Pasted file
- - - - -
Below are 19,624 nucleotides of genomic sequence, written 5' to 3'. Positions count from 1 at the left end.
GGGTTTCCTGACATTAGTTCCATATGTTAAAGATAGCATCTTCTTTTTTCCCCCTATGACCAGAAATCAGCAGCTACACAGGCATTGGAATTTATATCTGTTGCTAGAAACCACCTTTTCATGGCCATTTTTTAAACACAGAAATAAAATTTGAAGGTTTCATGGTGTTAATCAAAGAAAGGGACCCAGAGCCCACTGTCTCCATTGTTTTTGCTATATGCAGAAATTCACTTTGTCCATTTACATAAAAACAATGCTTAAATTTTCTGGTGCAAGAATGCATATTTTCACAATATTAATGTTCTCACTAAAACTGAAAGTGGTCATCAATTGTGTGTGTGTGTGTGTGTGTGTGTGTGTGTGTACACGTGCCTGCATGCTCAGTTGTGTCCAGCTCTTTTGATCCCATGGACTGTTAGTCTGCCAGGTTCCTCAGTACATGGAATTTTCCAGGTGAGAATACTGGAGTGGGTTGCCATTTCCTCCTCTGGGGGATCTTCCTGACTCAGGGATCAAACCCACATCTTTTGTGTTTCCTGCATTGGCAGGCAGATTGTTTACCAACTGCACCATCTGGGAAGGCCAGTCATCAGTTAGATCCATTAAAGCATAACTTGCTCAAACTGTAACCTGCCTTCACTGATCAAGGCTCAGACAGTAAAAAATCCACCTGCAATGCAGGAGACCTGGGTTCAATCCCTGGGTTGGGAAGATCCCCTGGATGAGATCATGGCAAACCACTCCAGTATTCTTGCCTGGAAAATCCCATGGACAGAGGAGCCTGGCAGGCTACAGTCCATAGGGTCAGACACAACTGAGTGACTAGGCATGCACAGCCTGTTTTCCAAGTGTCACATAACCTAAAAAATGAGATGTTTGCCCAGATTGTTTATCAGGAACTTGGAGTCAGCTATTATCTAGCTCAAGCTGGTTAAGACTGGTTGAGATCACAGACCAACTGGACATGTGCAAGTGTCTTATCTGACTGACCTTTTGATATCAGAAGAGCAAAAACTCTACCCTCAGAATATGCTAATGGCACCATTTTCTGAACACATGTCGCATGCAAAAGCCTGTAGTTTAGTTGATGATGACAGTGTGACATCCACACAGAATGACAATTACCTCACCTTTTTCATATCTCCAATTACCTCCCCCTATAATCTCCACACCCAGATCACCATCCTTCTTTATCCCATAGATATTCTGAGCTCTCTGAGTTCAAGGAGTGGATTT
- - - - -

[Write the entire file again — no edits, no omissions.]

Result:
Below are 19,624 nucleotides of genomic sequence, written 5' to 3'. Positions count from 1 at the left end.
GGGTTTCCTGACATTAGTTCCATATGTTAAAGATAGCATCTTCTTTTTTCCCCCTATGACCAGAAATCAGCAGCTACACAGGCATTGGAATTTATATCTGTTGCTAGAAACCACCTTTTCATGGCCATTTTTTAAACACAGAAATAAAATTTGAAGGTTTCATGGTGTTAATCAAAGAAAGGGACCCAGAGCCCACTGTCTCCATTGTTTTTGCTATATGCAGAAATTCACTTTGTCCATTTACATAAAAACAATGCTTAAATTTTCTGGTGCAAGAATGCATATTTTCACAATATTAATGTTCTCACTAAAACTGAAAGTGGTCATCAATTGTGTGTGTGTGTGTGTGTGTGTGTGTGTGTGTACACGTGCCTGCATGCTCAGTTGTGTCCAGCTCTTTTGATCCCATGGACTGTTAGTCTGCCAGGTTCCTCAGTACATGGAATTTTCCAGGTGAGAATACTGGAGTGGGTTGCCATTTCCTCCTCTGGGGGATCTTCCTGACTCAGGGATCAAACCCACATCTTTTGTGTTTCCTGCATTGGCAGGCAGATTGTTTACCAACTGCACCATCTGGGAAGGCCAGTCATCAGTTAGATCCATTAAAGCATAACTTGCTCAAACTGTAACCTGCCTTCACTGATCAAGGCTCAGACAGTAAAAAATCCACCTGCAATGCAGGAGACCTGGGTTCAATCCCTGGGTTGGGAAGATCCCCTGGATGAGATCATGGCAAACCACTCCAGTATTCTTGCCTGGAAAATCCCATGGACAGAGGAGCCTGGCAGGCTACAGTCCATAGGGTCAGACACAACTGAGTGACTAGGCATGCACAGCCTGTTTTCCAAGTGTCACATAACCTAAAAAATGAGATGTTTGCCCAGATTGTTTATCAGGAACTTGGAGTCAGCTATTATCTAGCTCAAGCTGGTTAAGACTGGTTGAGATCACAGACCAACTGGACATGTGCAAGTGTCTTATCTGACTGACCTTTTGATATCAGAAGAGCAAAAACTCTACCCTCAGAATATGCTAATGGCACCATTTTCTGAACACATGTCGCATGCAAAAGCCTGTAGTTTAGTTGATGATGACAGTGTGACATCCACACAGAATGACAATTACCTCACCTTTTTCATATCTCCAATTACCTCCCCCTATAATCTCCACACCCAGATCACCATCCTTCTTTATCCCATAGATATTCTGAGCTCTCTGAGTTCAAGGAGTGGATTT